I watched it runnel gently where we crouched; its wake
Defied the valley, joyfully sped from where we gazed.
I felt the shrugging off of nature's deep disguise.
The river favored us. She lived and leapt the gorge.

iii from the notebook

The shadblow sheds it purple fruit and spills its seed,
The linden bartering yellow bouquets for a necklace of gourds.
Unbraided pennons, catkins of the willow, fill
Like ragged sails. A towering cumulonimbus patrols
The eastern skies. I watch magenta clover drone
On sleeping epaulettes and know the sun-soaked earth
Is breeding still: in torpid pools, in stagnant ponds,
Rebellious nature sets her offspring quarreling
For food and territory—in-bred stone-flies riot
For their rations where the water striders run
Their useless marathons; inflammatory toads
Attempt a revolution, all in vain. In time,
The planet's microcosmic battles merge and fail,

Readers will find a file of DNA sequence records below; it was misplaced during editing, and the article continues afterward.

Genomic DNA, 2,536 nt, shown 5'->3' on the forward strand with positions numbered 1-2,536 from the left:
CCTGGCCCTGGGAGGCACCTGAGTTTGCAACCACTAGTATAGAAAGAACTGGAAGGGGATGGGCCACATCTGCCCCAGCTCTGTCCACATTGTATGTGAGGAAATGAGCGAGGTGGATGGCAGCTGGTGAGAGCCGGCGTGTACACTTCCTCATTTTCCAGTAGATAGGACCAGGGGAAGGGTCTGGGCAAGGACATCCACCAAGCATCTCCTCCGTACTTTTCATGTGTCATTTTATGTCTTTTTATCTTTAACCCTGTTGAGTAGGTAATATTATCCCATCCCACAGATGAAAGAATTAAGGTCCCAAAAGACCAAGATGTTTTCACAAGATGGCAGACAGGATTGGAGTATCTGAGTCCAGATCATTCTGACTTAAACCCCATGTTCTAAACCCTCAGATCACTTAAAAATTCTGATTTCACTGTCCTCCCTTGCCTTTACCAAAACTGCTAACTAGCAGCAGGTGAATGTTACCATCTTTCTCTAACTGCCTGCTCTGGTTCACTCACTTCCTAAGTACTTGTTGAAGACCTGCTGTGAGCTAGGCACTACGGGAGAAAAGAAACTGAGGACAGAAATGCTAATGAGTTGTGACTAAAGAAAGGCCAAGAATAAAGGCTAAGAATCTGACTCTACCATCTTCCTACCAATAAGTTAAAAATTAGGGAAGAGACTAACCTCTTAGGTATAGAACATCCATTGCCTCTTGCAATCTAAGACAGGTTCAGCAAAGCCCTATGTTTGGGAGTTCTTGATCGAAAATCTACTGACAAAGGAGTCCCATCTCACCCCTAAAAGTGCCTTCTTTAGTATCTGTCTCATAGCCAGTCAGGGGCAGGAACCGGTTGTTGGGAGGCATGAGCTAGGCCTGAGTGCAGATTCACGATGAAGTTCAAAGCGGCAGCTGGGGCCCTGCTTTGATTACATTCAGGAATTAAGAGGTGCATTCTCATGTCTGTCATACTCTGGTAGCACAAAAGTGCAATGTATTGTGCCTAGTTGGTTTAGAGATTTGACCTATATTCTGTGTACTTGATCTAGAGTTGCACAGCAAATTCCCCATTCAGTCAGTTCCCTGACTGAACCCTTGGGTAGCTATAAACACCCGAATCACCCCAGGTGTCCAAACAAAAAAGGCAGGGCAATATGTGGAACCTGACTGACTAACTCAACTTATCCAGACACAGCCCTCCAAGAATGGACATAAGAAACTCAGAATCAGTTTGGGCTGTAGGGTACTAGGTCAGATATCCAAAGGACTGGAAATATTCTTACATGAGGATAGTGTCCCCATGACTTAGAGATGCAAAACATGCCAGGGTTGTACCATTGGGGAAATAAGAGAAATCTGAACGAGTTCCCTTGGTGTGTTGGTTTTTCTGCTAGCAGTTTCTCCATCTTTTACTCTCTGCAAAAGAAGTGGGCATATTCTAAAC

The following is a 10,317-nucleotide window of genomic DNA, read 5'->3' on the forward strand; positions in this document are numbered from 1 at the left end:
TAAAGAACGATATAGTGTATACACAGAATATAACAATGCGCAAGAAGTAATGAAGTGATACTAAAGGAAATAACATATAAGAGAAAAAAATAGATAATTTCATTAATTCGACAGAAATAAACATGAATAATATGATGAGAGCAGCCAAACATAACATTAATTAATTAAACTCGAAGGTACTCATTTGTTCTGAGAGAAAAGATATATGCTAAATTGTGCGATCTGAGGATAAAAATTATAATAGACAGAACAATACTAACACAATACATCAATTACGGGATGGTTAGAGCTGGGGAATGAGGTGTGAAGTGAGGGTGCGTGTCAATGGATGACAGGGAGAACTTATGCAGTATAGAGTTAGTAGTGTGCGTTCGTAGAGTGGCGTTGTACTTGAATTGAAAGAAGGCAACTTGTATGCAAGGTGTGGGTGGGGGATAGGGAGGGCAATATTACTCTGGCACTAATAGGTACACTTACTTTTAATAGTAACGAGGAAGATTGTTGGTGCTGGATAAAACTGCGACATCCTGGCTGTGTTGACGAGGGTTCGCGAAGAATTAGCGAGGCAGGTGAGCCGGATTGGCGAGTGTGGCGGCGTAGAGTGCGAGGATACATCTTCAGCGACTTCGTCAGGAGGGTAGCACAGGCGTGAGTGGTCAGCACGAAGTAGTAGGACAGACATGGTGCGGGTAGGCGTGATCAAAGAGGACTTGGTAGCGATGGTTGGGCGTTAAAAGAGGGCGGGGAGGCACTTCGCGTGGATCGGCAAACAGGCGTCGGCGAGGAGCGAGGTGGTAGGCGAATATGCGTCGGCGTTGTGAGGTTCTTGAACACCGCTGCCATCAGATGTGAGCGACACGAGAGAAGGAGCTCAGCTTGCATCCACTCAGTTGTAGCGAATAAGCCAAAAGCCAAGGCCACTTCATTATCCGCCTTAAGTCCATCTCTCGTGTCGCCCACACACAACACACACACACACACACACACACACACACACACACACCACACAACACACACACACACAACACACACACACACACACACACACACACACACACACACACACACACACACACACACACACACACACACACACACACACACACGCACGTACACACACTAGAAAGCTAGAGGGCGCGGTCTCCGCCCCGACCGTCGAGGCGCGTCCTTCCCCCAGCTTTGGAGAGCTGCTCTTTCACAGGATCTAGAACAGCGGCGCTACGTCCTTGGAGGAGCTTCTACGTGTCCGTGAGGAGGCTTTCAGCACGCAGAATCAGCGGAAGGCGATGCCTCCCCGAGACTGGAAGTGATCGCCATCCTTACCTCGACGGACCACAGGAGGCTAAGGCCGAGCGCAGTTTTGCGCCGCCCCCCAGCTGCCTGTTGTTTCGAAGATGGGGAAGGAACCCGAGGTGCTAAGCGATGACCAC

Leaves of drying blood consumed, a season's compost.


We walked the property a thousand times, as if
Without our walking there, the landscape might dissolve.
His trees were young. A drought-summer spark had cleared
The western third some time ago, and when he could,
He meant to have that forest back. He planted spruce
The size of children's pencils, fifteen hundred sprays
Of evergreen, each year as spindly as the last.
It hurt to watch him tearing up the ones he'd lost.
We carried water from the brook sometimes. It sluiced
A dozen clotted paths, where once an ancestor sliced
The forest open, and oxen, yoked, had dragged a road.
This was ours. New Hampshire, north of us, was broad
And diffident as France. With vague disdain, at six,
I knew our woods was better—even my burdocked socks
Belonged to Massachusetts. And I loved our field
Whose hundred-year-old hair had not been cut; it filled
With captivated birds. A thorny orchard kept
A dozen wizards prisoner. I watched their script
Of runes engrave the granite sky with ancient debt.
Everything the woods could teach, my father taught: